An ongoing philosophical discussion concerns how various types of mental states fall within broad representational genera—for example, whether perceptual states are "iconic" or "sentential," "analog" or "digital," and so on. Here, I examine the grounds for making much more specific claims about how mental states are structured from constituent parts. For example, the state I am in when I perceive the shape of a mountain ridge may have as constituent parts my representations of the shapes of each peak and saddle of the ridge. More specific structural claims of this sort are a guide to how mental states fall within broader representational kinds. Moreover, these claims have significant implications of their own about semantic, functional, and epistemic features of our mental lives. But what are the conditions on a mental state's having one type of constituent structure rather than another? Drawing on explanatory strategies in vision science, I argue that, other things being equal, the constituent structure of a mental state determines what I call its distributional properties--namely, how mental states of that type can, cannot, or must co-occur with other mental states in a given system. Distributional properties depend critically on, and are informative about, the underlying structures of mental states, they abstract in important ways from aspects of how mental states are processed, and they can yield significant insights into the variegation of psychological capacities.
We can perceive things, in many respects, as they really are. Nonetheless, our perception of the world is perspectival. You can correctly see a coin as circular from most angles. Yet the coin looks different when slanted than when head-on, and there is some respect in which the slanted coin looks similar to a head-on ellipse. Many hold that perception is perspectival because we perceive certain properties that correspond to the "looks" of things. I argue that this view is misguided. I consider the two standard versions of this view. What I call the pluralist approach fails to give a unified account of the perspectival character of perception, while what I call the perspectival properties approach violates central commitments of contemporary psychology. I propose instead that perception is perspectival because of the way perceptual states are structured from their parts.
We do not just perceive a table as having parts—a tabletop and legs. When you perceive the table, the state you are in itself has parts—states of perceiving the sizes, shapes, and colors of the tabletop and of the legs. These perceptual states themselves have parts, though they are not so easily identified. The idea that perceptual states have parts that can combine and recombine in rule-governed ways is foundational to contemporary psychology, and over the last century perceptual psychologists have closely investigated the ways in which our perceptual states are structured. In my dissertation, I argue that we can resolve longstanding problems in the philosophy of mind by attending to the parts of perception and how they combine. In doing so, I clarify and regiment the conception of combinatorial structure that is implicit in psychology.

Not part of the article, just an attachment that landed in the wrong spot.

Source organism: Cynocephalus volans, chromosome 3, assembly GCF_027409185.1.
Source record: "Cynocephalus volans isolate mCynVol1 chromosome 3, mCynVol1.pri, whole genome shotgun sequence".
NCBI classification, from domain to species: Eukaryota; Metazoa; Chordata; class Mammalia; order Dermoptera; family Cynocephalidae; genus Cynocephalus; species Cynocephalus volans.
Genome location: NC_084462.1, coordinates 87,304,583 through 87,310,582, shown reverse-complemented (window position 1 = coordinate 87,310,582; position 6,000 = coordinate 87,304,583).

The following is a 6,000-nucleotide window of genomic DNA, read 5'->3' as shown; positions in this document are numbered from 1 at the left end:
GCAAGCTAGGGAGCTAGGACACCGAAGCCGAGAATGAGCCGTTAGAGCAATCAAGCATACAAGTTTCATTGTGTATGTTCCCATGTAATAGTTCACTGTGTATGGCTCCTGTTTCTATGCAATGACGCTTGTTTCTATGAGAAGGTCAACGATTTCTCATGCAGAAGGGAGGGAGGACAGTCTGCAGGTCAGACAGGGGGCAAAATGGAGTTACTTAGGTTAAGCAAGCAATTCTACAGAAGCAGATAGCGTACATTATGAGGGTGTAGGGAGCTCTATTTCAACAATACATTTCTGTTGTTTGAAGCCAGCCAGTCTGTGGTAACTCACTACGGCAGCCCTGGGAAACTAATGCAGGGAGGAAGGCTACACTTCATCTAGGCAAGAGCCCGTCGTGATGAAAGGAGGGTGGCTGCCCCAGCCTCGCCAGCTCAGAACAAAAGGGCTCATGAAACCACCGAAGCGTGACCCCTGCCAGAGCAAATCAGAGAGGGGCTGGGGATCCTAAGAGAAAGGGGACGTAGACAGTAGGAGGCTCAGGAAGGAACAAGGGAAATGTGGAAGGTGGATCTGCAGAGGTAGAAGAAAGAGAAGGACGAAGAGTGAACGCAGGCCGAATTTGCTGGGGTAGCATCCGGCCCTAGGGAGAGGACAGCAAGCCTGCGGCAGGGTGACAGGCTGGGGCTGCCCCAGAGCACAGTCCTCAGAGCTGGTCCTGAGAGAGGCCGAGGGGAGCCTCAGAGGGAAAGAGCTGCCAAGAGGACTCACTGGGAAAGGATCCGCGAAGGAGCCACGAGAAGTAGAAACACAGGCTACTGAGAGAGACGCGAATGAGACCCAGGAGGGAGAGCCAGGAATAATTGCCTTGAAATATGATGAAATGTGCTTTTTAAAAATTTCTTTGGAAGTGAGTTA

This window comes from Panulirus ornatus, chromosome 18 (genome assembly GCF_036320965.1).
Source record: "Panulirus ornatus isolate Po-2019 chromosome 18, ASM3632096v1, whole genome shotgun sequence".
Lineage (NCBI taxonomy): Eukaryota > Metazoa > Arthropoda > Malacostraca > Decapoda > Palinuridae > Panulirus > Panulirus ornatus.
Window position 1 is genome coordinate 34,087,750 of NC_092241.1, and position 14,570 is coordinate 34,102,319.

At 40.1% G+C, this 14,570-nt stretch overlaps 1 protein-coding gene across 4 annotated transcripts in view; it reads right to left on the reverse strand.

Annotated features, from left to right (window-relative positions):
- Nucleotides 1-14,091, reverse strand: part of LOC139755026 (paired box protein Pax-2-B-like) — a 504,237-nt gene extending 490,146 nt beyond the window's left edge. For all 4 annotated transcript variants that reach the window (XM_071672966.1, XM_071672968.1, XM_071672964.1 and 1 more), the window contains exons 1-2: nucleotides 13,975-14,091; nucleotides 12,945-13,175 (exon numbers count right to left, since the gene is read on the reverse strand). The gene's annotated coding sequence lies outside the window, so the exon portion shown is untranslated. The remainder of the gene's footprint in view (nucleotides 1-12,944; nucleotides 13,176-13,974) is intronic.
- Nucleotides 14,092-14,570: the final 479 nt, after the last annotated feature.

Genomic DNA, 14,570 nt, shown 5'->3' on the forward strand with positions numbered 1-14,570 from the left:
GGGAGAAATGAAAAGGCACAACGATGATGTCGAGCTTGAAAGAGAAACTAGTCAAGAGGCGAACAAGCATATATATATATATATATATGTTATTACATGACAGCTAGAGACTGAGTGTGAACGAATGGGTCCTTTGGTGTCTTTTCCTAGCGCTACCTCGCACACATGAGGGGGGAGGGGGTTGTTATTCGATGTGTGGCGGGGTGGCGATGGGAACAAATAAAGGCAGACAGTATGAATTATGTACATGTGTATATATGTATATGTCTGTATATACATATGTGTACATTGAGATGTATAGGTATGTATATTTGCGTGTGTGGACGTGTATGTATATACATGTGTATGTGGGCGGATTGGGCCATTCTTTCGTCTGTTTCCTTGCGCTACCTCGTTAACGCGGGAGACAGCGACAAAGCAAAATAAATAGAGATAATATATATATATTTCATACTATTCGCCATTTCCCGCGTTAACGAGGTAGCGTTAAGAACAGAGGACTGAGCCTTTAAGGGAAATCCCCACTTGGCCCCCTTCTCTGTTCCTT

Committee: Tyler Burge (chair), Sam Cumming, Gabriel Greenberg, Phil Kellman
Committee: Tyler Burge (chair), Sam Cumming, Gabriel Greenberg, Phil Kellman
Pictorial Syntax (draft available on request)
Historically, images have been thought to lack the sort of structure in virtue of which sentences and thoughts can represent complex contents and enter into rich patterns of inference. Recently, this view has taken form in the claim that images, unlike sentences, constitutively lack anything like a grammar or syntax. This view has been operative in debates over the format of mental representations. Many have thought that perceptual representations can be modelled as images of objects and scenes. And yet psychology has revealed that perception delivers highly structured representations, seeming to imply that perception does not traffic in images. I argue against the underlying assumption that images are essentially unstructured. I survey a long-running stream of computer vision research on “image grammars.” I argue that these models deserve their label: they have the potential to explain what one would expect a grammar to explain by appeal to elements one would expect a grammar to contain. Pictorial syntax can explain how images are situated within wider systems, how they can systematically express rich contents about scenes, and how they are manipulated in inferences and computations. Images (whether in the world or in the mind) may be richly structured, though in ways that differ strikingly from sentences and thoughts.
The Spatial Unity of Perception
The brain encodes spatial content with respect to different "frames of reference.'" What counts as "left" with respect to an eye-centered reference frame might count as "right" or "straight-ahead" in a head- or object-centered frame. How is it, then, that we seem to perceive things within a common, unified space? Is there just one ultimate reference frame of experience? Or is spatial unity something of an illusion, arising from the skill with which we coordinate between disjoint reference frames? I argue that neither of these possibilities is adequate to explaining the spatial unity of perception. Many of our experiences are "multiplex," in the sense that they incorporate multiple reference frames within one integrated representation. I argue that the spatial unity of perception depends on our ability to integrate multiple reference frames into structured representations of spatial relationships.